No More Bullies

Members of the Facebook page "No More Bullies" pledge support with images.

This Facebook Page, “No More Bullies” uses strong images to support its cause. And these are generated from all generations alike:While it only has about 1530 Likes, more than 800 have engaged in the cause:

The only way to raise awareness of cyberbullying, is to use the very mediums that have perpetuated this, and extinguish its flame. It also starts with the kids. My daughter was cyberbullied by another student, who proceeded to put up a video denouncing my daughter. It left her in shock and wondering what she did to deserve this. Thankfully, the incident was short-lived.  But maybe the broader strength of those against this plight will be enough to quell and eventually obliterate the bullies. This will be ever important as technology continues to influence communication at even faster rates.



  1.' Hessie Jones says:

    Thank you so much for your comments. This has brought so much more context to what I have written. I do not purport to assume what you or any other victim has experienced. And you are so right when you say that the home is not a safe haven — perhaps a temporary relief from the direct onslaught. Emotionally, the home cannot cure the anguish, fear and anxiety that comes with being a victim. And it would scare me to think that the anonymity of the Internet brings out behaviors in us that are unbecoming in person. I would hope that’s not the case. If it is, the more reason to stop it before it runs rampant. Your post has brought so much more meaning to this cause. Thank you for sharing!

  2.' Anonymous says:

    Dear Mrs. Jones,

    I find it difficult to write this, as I’m sure your article is well intentioned. I really don’t mean to offend, nor discourage you from writing what is on your mind. But, as the victim of a great deal of bullying in my time, I have to say that your attempt to minimize the non-cyber flavor of bullying is rather frustrating.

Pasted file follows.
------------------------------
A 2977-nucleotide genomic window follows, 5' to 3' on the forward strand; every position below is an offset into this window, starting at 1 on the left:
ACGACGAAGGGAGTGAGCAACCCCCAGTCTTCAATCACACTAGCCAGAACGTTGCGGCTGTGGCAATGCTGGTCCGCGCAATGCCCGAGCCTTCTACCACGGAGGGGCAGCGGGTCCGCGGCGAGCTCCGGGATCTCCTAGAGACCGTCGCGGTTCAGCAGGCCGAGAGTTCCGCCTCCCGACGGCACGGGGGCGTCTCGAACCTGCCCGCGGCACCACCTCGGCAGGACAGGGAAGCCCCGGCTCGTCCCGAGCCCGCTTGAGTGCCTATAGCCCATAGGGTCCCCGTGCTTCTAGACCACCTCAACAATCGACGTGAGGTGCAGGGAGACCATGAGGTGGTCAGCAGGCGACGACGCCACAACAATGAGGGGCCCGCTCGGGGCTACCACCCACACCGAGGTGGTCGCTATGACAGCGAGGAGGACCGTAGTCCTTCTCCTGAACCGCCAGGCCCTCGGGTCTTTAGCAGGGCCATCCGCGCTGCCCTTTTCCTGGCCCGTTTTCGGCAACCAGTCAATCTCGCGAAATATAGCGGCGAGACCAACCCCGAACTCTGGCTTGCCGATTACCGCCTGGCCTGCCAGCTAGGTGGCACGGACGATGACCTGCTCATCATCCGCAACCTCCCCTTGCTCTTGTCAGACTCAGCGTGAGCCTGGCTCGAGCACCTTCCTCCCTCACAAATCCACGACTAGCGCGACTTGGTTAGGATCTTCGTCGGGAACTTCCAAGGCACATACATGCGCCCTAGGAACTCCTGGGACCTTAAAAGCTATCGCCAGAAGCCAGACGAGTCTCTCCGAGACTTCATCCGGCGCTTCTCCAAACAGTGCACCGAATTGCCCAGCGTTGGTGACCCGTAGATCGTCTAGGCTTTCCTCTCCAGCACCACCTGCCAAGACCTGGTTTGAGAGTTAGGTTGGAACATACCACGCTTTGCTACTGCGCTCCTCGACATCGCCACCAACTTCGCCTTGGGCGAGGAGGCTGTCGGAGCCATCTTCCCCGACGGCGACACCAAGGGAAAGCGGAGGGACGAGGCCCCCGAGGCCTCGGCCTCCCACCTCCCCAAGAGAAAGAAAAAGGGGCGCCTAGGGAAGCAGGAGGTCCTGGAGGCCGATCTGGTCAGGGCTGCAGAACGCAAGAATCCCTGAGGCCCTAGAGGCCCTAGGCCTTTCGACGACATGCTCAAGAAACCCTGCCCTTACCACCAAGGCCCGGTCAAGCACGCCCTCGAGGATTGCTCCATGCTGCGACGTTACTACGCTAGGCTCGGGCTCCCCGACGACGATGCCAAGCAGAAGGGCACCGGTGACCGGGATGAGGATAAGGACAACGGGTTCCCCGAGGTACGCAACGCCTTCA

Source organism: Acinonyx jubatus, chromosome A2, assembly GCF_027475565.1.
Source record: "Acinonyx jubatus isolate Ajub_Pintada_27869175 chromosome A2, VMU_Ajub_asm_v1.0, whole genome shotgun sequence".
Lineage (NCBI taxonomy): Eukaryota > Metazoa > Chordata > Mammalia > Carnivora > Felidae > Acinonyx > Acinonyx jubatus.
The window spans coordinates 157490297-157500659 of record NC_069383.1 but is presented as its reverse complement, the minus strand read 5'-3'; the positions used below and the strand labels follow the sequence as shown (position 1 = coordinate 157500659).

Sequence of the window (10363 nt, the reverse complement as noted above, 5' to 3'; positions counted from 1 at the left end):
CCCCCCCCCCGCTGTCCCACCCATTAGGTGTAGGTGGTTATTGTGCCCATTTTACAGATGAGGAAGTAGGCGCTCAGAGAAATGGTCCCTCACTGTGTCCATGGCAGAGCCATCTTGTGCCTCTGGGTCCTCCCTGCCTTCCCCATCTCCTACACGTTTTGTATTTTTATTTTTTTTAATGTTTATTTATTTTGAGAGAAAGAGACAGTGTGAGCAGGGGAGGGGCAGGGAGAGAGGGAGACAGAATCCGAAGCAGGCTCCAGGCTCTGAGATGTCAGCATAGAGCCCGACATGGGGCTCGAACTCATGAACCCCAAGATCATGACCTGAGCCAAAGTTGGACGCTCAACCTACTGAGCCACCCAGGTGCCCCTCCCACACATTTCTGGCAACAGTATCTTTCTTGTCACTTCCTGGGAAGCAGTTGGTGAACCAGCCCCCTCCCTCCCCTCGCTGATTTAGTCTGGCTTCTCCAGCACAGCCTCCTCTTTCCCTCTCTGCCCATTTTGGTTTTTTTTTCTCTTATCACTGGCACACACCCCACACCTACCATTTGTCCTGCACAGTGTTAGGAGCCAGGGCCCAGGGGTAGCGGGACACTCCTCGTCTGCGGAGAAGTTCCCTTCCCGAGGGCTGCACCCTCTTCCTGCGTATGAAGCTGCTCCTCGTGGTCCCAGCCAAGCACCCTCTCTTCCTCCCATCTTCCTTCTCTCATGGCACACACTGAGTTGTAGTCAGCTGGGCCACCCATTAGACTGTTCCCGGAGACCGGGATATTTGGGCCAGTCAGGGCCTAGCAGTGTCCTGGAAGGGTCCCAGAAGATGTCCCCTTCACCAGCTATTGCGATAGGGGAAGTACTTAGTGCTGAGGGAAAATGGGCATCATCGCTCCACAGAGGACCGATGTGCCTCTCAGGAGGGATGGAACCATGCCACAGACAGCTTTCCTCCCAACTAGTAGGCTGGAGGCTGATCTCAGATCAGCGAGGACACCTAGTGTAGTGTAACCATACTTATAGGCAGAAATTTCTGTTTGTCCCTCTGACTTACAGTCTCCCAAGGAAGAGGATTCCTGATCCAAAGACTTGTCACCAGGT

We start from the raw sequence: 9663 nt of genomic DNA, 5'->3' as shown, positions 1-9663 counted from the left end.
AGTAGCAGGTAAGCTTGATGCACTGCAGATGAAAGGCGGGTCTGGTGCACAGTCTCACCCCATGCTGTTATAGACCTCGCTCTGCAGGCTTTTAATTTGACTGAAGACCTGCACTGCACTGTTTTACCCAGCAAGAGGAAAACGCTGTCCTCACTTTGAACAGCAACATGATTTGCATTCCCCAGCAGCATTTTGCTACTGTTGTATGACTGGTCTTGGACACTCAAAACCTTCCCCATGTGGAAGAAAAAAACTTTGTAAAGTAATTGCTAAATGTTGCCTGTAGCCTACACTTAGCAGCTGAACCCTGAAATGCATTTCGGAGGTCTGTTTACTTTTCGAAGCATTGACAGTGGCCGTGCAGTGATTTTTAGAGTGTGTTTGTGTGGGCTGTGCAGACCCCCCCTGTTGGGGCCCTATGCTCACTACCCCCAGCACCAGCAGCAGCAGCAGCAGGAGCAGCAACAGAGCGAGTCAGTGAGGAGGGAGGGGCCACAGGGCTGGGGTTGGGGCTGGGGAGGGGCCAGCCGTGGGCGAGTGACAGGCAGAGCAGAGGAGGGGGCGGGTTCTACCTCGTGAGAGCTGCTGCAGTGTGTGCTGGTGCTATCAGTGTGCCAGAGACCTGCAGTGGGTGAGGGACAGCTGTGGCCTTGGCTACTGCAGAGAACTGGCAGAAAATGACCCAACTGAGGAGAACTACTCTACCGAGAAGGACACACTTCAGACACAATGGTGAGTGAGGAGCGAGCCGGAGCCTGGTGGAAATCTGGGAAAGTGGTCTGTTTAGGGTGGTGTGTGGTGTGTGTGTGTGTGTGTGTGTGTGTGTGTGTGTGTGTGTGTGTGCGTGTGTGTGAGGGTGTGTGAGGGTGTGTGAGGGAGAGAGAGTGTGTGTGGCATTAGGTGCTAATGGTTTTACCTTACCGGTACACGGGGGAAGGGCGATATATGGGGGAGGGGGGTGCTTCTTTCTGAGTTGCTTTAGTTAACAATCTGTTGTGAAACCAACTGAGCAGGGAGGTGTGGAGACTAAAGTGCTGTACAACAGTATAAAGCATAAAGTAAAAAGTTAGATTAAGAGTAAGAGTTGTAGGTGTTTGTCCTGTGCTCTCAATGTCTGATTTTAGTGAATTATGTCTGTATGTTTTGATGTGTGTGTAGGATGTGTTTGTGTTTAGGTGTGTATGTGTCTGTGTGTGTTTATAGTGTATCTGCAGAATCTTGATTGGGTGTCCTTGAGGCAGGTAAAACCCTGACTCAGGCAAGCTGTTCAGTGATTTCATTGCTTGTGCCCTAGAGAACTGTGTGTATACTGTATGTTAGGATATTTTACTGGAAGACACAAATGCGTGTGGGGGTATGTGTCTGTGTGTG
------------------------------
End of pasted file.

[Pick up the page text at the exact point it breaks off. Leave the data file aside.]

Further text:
Your attempt to expand the scope of cyberbullying as a very public, somehow implies that being beaten and spit upon in the middle of schoolyard of 300+ students is somehow a private event. It isn’t. And some onlookers can be just as cruel as the bullies.

    You say that home was a safe place from physical and emotional bullying. It isn’t. Try sleeping while in the deep chill of the tortured anticipation of tomorrow’s beatings, and tell me you feel safe. That’s like implying that turning off the computer cures cyberbullying.

    As for a lasting social footprint, that’s highly arguable. (Although, in the absence of scientific data, I’m not sure that arguments in either direction are fruitful.) True, traces may exist in years to come. However, the ever expanding volume of the global social network will eventually dilute the acid stained postings of bullies. If I do a very precise Google search, I can find things that I wrote on the Internet as a ten year old child in 1995. But I REALLY have to know where to look. Eventually, you can only find what you remember is there in the first place. This suggests the possibility that cybperbullying is little more enduring than the memories of the victims, which was the case with plain old vanilla bullying.

    I think one of the most significant differences between cyberbullying and bully-classic is the layer of abstraction that it affords the perpetrators. We all say things behind the wheel that we would never say to the other driver’s face. We write email containing words and phrases that we wouldn’t dare use in person. Somehow, the accountability of being physically observed by others disarms us. Does this open the door for people to become cyberbullies who never would have been regular bullies? I certainly don’t know, and I’d leave that to the social scientists. That may be good advise in general.

    I’d like to say again though, that I’m sure your article is written with the best of intentions and I really don’t wish to offend. I’m just expressing some frustration over having my childhood experiences minimized. I think there is a complete lack of a scientific basis to imply that cyberbullying is any more or less damaging than non-cyber equivalents. I am glad though, that people are rallying to stop bullying in any form. Thank you for the post.